A report released this week by the progressive think tank Australia Institute has found 76% of Australians are now concerned about climate change, a 7% increase from polling conducted in 2017.
The polling took place in June of this year and surveyed over 1,700 Australians aged 18 and above.
The survey recorded participants' agreement with statements such as "Ignoring climate change is simply not an answer, as it increases the risk of the situation getting worse" and "I trust the science that suggests the climate is changing due to human activities".
The belief in climate change has increased steadily over the past six years, with only 64% of Australians believing that it was occurring in 2012.
Now only 11% of Australians believe that climate change isn't real (with another 13% reporting that they're unsure).
The most pressing climate change concerns for most Australians are droughts, floods affecting crop production, food supply, destruction of the Great Barrier Reef and bushfires.
The majority of Australians also now believe in transitioning away from coal-based energy within the next two decades towards solar power (67%).
Richie Merzian, climate and energy program director of the Australia Institute, told BuzzFeed News that this represents a resurgence in climate change interest after a 10-year lull.
"We had a real high point in terms of climate change interest in 2007 and 2008 with Kevin '07 and all that, the heady days of climate action, and now we're seeing a rise in that once again and I think that comes down to visible impacts of climate change."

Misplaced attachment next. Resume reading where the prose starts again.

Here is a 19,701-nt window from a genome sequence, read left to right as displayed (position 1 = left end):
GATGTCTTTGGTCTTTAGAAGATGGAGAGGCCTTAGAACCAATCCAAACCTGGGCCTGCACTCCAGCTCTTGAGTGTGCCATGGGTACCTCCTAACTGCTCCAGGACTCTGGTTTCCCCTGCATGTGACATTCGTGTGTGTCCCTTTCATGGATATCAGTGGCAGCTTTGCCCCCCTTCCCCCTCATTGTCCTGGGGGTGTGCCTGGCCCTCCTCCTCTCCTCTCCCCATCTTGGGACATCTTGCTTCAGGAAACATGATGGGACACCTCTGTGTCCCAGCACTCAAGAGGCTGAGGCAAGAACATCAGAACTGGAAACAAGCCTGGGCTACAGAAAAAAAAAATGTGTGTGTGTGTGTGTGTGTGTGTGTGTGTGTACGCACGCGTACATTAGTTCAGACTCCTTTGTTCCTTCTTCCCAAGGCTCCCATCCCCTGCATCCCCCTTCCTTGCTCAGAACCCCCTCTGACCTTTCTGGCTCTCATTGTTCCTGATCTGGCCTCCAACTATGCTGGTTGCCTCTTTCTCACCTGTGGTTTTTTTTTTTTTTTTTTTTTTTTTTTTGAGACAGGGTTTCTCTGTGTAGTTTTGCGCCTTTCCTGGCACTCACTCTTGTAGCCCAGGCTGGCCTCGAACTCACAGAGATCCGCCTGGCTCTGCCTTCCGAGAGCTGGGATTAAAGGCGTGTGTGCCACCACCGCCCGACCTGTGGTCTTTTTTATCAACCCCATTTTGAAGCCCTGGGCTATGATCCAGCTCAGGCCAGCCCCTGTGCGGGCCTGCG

Emeritus professor Warren Yates, a solar power researcher from the University of Technology Sydney, agrees that the public is becoming increasingly aware that the predictions of climate scientists are now coming true.
Yates told BuzzFeed News he believes that Australians are starting to notice an increasing and more intense pattern of bushfires, storms and droughts, and are becoming more savvy about where Australia's energy policy needs to go.
"Scott Morrison is really painting himself into a terrible corner, he's going around saying he's going to be the prime minister who helps the farmers with the drought, but obviously everyone in Australia knows that the best way to long-term protect farmers is to take action on climate change," said Yates.
Scott Morrison told Fairfax last week that Australia would stand by the pledge of the Paris Agreement, but that there were no plans to adjust that target in the near future.
Merzian believes that the divide between the government's stance on climate change policy and public opinion is widening.
"It's quite a marked difference to see a prime minister who basically accused people of having 'coalophobia' and the number of people we're seeing who are in favour of transitioning away from coal."